I am a 3rd-year PhD candidate in the electrical engineering department who will ardently represent SEAS and all union members in our negotiation for fair working conditions, compensation, and treatment. It is imperative that we band together to collectively attain a contract reflective of the reality that without our efforts, the University could not prosper. I will prioritize increased compensation, clear definition of union members’ rights, affordable housing and childcare, and the development of impartial and impactful grievance procedures to prevent workplace harassment, hostility, and exploitation. I will provide a voice for all union constituents and will ensure that UAW and University staff never again come to a back-door agreement without our input.

Biomedical Sciences/Columbia University Medical Center/Public Health, one (1) position

Batul Hassan

I’m a first-year MPH candidate studying forced migration and a TA in Mailman’s Department of Population and Family Health. I became involved with GWC at the beginning of my program after realizing many of our peers are chronically paid late or not at all. This unacceptable condition is one of many pervasive abuses of power I hope to help the union address by negotiating a transformative contract. My experiences in the nonprofit sector, including organizing against exploitation in the midst of the European refugee crisis, and in the service industry have shaped my understanding of workplace injustice and collective action. As a BC member, I would bring a willingness to learn from and be accountable to my fellow graduate and undergraduate workers throughout the bargaining process.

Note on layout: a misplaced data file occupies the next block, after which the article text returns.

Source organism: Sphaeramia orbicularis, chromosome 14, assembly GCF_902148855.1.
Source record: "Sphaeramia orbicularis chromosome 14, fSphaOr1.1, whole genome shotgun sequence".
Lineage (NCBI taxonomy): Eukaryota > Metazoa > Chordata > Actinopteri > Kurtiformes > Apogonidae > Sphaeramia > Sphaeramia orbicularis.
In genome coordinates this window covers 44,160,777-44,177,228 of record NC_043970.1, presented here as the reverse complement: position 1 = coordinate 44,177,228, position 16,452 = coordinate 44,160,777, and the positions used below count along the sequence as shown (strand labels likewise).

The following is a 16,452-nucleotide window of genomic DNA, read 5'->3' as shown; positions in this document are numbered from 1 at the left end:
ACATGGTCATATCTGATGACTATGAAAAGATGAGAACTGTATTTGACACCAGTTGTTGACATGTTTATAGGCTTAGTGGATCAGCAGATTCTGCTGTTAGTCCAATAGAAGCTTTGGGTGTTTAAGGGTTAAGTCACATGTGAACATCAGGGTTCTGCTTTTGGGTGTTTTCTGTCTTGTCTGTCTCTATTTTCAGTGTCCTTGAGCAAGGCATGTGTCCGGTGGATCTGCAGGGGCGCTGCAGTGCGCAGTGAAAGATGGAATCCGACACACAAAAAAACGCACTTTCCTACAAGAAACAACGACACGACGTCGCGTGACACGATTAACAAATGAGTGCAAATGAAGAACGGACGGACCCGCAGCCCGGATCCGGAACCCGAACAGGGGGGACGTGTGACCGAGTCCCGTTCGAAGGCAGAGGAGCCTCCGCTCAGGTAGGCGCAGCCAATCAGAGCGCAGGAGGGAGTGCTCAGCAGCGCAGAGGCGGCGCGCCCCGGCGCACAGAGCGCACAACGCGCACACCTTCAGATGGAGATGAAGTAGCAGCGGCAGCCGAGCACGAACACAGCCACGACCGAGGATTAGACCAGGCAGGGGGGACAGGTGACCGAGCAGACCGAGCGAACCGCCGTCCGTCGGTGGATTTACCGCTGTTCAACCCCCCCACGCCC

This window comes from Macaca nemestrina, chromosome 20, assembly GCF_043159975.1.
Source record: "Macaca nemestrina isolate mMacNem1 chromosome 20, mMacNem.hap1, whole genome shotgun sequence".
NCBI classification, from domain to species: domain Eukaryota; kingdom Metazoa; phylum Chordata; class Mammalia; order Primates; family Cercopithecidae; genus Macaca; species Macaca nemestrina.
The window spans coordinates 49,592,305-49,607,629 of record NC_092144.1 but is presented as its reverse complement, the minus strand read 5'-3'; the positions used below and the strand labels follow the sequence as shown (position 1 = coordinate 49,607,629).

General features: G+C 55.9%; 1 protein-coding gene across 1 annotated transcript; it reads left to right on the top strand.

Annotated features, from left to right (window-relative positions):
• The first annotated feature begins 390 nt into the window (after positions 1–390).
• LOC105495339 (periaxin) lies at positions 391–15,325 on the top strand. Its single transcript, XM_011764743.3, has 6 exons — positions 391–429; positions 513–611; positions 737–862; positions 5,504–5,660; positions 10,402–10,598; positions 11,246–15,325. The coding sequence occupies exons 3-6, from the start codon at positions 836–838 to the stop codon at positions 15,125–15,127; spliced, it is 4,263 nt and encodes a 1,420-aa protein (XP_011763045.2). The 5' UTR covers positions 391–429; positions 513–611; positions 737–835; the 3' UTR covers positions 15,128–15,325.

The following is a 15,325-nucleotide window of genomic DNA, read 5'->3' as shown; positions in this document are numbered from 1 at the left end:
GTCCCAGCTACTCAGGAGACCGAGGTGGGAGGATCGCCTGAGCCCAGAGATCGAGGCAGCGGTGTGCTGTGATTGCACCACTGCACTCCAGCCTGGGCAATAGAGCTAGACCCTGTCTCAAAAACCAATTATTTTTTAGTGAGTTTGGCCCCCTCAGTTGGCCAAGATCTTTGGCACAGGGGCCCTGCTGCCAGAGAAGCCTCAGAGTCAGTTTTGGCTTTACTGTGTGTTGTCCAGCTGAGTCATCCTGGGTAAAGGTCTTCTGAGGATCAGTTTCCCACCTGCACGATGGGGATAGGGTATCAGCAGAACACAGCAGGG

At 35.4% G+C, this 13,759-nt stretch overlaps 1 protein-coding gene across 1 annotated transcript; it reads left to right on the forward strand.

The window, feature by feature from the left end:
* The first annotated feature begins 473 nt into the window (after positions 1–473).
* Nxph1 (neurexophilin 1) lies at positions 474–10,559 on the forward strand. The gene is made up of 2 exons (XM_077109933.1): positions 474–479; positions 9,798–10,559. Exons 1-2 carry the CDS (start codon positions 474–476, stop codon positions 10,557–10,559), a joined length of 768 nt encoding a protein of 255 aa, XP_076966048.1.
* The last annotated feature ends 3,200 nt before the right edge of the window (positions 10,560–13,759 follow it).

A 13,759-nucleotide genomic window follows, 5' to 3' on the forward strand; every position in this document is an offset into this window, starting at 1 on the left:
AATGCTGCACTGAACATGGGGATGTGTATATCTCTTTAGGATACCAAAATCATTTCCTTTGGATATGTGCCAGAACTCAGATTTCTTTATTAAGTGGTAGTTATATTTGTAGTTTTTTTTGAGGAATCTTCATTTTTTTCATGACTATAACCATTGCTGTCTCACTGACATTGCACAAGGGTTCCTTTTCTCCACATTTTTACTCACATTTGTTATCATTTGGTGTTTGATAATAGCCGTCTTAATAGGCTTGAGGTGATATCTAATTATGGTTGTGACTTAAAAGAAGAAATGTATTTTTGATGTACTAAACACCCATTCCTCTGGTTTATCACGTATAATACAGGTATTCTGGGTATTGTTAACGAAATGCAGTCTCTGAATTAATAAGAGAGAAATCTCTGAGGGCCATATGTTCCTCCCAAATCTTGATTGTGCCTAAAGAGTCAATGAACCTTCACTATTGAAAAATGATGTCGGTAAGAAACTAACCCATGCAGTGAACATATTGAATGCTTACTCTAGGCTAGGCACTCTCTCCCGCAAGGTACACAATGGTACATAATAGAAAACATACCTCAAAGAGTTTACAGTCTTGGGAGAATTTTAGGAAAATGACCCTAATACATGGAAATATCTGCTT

Driven by workers’ priorities, my goals on the BC would be to negotiate the strongest possible protections for GWC members and give voice to my colleagues at CUMC and in other Masters programs. As a member of C-AWDU, I’m committed to fully open bargaining without secret negotiations. If elected, I’ll fight to ensure transparency within the union so regular GWC members can meaningfully participate in building a safe environment that supports and respects each of us. Any contract worth ratifying will implement effective grievance procedures, rightful health care benefits (dental, vision, and mental health) and increased payment. By aiming higher, we can strengthen our own rights and benefits, lift economic inclusion in higher education, and advance broader labor and social justice movements.

Miles Richardson